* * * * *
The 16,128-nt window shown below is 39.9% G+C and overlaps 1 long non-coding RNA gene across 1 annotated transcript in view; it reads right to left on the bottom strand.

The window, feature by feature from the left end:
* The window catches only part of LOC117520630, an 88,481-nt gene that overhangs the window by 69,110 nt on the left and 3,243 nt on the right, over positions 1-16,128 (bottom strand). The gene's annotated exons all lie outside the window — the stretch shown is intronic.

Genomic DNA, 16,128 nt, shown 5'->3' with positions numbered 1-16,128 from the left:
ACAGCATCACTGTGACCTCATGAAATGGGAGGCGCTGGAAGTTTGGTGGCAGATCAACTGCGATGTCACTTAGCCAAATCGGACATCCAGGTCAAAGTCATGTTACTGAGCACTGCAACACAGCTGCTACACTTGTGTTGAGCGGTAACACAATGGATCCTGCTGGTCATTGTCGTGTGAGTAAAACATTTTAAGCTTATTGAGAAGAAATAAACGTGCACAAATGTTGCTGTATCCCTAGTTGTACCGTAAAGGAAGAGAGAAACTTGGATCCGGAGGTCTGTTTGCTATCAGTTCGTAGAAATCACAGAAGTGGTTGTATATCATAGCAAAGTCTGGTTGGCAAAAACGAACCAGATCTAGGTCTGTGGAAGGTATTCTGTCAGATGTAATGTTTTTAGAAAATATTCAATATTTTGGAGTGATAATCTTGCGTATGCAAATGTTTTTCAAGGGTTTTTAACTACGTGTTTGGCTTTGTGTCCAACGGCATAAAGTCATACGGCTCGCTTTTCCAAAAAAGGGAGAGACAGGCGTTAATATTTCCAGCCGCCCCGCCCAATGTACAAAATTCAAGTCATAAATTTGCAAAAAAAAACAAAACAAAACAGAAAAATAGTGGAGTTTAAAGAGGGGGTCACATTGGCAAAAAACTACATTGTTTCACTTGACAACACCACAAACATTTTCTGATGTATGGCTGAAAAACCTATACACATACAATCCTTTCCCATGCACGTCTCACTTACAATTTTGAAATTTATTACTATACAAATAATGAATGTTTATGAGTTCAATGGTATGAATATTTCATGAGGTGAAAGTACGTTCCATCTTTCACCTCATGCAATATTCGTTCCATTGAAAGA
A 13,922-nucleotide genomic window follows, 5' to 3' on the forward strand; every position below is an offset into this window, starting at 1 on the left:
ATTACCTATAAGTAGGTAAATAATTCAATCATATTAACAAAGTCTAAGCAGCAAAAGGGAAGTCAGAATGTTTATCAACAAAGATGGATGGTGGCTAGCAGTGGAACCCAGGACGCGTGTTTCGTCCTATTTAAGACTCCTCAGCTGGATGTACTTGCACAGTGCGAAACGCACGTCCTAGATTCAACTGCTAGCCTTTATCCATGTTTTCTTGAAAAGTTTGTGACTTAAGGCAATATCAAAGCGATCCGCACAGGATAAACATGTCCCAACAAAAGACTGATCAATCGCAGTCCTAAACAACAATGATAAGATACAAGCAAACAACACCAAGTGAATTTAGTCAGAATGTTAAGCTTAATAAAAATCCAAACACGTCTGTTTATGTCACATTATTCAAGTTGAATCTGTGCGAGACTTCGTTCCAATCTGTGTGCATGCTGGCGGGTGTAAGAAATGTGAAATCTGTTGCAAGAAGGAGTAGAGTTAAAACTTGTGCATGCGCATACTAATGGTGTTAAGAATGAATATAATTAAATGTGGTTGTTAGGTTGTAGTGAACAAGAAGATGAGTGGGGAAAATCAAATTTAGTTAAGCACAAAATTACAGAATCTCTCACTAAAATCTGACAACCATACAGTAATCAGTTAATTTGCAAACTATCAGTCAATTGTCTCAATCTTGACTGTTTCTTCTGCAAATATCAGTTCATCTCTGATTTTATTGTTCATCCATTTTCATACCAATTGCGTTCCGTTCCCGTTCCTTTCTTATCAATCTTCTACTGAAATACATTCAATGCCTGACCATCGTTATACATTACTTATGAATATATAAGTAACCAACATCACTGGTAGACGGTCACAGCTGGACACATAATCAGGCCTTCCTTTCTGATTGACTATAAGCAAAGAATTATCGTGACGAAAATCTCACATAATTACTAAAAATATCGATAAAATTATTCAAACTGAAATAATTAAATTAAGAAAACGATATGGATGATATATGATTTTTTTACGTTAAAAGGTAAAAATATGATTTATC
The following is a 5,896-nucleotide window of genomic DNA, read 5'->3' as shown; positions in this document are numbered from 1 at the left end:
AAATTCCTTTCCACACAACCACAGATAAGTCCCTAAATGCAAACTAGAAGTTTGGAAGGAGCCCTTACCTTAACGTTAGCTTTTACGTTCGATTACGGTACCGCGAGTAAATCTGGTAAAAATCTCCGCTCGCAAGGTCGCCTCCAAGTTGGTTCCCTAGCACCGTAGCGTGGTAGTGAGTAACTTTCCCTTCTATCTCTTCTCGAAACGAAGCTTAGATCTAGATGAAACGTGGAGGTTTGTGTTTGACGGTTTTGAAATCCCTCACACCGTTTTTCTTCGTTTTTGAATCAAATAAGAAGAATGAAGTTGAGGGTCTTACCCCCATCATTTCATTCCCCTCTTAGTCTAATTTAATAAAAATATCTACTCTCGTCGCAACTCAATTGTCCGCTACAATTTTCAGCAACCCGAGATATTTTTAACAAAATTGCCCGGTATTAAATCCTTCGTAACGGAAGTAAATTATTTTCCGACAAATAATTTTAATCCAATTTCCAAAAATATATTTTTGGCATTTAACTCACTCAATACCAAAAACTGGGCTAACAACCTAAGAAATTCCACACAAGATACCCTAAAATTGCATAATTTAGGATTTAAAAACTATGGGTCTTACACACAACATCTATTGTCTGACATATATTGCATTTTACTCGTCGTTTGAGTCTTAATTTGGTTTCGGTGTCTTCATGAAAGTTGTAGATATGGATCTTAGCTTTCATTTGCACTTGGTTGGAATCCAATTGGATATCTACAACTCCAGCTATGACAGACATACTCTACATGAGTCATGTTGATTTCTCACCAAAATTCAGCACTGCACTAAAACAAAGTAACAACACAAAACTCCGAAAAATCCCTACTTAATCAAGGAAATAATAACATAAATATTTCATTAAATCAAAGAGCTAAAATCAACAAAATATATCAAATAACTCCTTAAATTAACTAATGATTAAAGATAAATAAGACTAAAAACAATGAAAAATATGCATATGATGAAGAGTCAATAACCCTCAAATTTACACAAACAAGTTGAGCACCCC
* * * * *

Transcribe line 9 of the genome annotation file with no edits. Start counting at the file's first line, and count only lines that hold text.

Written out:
AAATTCCTTTCCACACAACCACAGATAAGTCCCTAAATGCAAACTAGAAGTTTGGAAGGAGCCCTTACCTTAACGTTAGCTTTTACGTTCGATTACGGTACCGCGAGTAAATCTGGTAAAAATCTCCGCTCGCAAGGTCGCCTCCAAGTTGGTTCCCTAGCACCGTAGCGTGGTAGTGAGTAACTTTCCCTTCTATCTCTTCTCGAAACGAAGCTTAGATCTAGATGAAACGTGGAGGTTTGTGTTTGACGGTTTTGAAATCCCTCACACCGTTTTTCTTCGTTTTTGAATCAAATAAGAAGAATGAAGTTGAGGGTCTTACCCCCATCATTTCATTCCCCTCTTAGTCTAATTTAATAAAAATATCTACTCTCGTCGCAACTCAATTGTCCGCTACAATTTTCAGCAACCCGAGATATTTTTAACAAAATTGCCCGGTATTAAATCCTTCGTAACGGAAGTAAATTATTTTCCGACAAATAATTTTAATCCAATTTCCAAAAATATATTTTTGGCATTTAACTCACTCAATACCAAAAACTGGGCTAACAACCTAAGAAATTCCACACAAGATACCCTAAAATTGCATAATTTAGGATTTAAAAACTATGGGTCTTACACACAACATCTATTGTCTGACATATATTGCATTTTACTCGTCGTTTGAGTCTTAATTTGGTTTCGGTGTCTTCATGAAAGTTGTAGATATGGATCTTAGCTTTCATTTGCACTTGGTTGGAATCCAATTGGATATCTACAACTCCAGCTATGACAGACATACTCTACATGAGTCATGTTGATTTCTCACCAAAATTCAGCACTGCACTAAAACAAAGTAACAACACAAAACTCCGAAAAATCCCTACTTAATCAAGGAAATAATAACATAAATATTTCATTAAATCAAAGAGCTAAAATCAACAAAATATATCAAATAACTCCTTAAATTAACTAATGATTAAAGATAAATAAGACTAAAAACAATGAAAAATATGCATATGATGAAGAGTCAATAACCCTCAAATTTACACAAACAAGTTGAGCACCCC